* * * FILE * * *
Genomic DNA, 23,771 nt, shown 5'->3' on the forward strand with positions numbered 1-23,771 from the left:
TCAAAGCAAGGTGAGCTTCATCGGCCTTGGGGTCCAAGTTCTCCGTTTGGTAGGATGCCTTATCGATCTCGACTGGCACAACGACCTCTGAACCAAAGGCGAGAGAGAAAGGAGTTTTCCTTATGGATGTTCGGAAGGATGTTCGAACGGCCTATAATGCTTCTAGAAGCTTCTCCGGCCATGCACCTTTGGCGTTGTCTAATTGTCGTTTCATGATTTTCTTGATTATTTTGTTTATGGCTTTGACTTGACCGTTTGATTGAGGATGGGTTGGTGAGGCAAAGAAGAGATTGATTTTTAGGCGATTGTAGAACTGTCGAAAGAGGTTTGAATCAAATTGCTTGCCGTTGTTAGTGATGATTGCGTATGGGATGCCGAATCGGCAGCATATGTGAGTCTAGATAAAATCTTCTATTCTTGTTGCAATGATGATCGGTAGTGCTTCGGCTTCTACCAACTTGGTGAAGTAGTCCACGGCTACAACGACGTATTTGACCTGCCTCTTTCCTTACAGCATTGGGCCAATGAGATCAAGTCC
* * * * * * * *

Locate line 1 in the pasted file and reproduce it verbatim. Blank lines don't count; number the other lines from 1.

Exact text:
Genomic DNA, 23,771 nt, shown 5'->3' on the forward strand with positions numbered 1-23,771 from the left: